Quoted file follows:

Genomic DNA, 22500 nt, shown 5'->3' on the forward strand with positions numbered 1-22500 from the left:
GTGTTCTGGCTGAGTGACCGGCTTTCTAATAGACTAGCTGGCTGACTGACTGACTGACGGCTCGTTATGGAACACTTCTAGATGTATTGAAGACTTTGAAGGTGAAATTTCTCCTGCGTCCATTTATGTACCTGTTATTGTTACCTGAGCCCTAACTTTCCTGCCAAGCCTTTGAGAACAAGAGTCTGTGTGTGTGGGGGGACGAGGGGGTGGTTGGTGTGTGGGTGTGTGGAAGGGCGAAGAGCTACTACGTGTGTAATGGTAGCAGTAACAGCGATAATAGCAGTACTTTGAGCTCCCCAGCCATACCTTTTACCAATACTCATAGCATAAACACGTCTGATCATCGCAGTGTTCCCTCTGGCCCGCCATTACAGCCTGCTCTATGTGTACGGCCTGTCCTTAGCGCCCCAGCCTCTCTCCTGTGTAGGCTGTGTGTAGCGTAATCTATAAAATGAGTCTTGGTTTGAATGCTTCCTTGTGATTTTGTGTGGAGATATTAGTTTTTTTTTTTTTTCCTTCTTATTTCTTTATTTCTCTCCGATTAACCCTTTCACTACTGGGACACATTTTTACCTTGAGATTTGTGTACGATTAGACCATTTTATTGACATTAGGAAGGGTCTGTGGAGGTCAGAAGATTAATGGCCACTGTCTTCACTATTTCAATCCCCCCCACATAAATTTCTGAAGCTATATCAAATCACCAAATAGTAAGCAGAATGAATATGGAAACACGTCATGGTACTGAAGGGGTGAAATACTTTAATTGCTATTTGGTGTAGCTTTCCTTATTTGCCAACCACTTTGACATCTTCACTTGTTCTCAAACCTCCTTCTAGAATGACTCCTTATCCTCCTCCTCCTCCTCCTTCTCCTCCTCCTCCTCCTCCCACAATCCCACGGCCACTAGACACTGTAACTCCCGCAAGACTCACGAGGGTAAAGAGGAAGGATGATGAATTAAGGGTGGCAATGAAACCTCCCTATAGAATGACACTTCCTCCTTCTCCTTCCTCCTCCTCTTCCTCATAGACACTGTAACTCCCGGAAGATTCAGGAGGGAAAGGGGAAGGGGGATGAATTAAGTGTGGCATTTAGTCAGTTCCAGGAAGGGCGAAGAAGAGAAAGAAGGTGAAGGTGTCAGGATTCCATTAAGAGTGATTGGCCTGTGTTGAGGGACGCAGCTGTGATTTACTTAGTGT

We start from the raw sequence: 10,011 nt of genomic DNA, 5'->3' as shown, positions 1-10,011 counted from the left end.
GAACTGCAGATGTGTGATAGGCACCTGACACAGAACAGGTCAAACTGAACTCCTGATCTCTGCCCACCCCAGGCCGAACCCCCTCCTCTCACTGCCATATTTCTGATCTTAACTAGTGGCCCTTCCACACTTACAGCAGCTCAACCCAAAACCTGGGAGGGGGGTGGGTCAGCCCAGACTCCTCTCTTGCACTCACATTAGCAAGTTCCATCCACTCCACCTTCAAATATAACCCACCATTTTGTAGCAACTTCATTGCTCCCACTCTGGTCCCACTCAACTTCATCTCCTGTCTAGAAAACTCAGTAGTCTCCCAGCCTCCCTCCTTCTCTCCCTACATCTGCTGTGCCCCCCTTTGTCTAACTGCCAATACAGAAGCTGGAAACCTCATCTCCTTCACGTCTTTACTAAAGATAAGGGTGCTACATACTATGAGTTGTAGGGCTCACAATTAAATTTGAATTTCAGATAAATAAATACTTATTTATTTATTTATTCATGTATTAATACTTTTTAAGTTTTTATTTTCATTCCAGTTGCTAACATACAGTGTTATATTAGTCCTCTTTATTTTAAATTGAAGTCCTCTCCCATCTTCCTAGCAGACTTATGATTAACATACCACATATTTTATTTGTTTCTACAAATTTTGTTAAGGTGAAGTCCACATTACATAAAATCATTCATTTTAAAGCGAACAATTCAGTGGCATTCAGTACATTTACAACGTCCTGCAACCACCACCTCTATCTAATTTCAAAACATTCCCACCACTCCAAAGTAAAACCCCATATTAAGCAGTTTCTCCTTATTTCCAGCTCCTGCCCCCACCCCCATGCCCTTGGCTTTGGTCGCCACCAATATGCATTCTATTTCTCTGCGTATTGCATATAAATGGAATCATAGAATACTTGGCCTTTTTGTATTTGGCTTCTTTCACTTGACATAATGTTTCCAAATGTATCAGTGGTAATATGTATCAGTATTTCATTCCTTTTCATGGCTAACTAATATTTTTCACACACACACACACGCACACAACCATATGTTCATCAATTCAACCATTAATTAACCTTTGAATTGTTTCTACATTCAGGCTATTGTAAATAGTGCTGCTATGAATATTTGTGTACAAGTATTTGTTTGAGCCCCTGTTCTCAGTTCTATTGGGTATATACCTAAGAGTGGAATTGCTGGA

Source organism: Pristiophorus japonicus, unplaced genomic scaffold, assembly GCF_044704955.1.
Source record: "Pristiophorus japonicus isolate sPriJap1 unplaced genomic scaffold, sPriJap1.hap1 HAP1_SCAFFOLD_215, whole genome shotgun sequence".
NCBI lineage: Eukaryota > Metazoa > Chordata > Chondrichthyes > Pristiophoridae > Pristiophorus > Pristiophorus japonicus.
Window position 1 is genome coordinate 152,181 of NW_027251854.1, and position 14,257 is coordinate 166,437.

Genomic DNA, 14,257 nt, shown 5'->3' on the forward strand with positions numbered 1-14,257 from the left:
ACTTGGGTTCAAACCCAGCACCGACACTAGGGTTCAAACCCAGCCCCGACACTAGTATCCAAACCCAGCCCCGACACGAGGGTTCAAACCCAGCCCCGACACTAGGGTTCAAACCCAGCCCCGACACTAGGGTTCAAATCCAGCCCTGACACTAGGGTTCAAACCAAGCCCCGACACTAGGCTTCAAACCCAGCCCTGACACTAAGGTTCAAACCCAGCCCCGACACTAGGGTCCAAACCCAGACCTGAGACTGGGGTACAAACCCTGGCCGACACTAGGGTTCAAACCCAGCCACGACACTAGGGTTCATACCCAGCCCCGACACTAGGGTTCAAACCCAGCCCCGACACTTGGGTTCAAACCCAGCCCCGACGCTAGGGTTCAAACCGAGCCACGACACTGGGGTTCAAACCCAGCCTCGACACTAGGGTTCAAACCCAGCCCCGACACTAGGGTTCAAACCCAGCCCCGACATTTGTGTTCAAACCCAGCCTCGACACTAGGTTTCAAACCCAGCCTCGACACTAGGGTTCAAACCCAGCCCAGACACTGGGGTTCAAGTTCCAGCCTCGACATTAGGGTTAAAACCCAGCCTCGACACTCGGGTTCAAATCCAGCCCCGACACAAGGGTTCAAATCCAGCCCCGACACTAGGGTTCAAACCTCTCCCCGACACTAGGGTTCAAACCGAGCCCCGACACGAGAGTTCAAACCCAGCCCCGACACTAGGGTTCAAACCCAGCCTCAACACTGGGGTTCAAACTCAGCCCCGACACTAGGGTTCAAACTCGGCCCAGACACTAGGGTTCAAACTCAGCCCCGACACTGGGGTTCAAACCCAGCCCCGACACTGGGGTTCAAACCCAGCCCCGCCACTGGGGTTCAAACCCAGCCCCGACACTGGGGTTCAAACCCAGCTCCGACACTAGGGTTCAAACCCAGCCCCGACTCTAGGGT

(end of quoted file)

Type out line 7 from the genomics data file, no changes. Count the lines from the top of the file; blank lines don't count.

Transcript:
NCBI lineage: Eukaryota > Metazoa > Chordata > Chondrichthyes > Pristiophoridae > Pristiophorus > Pristiophorus japonicus.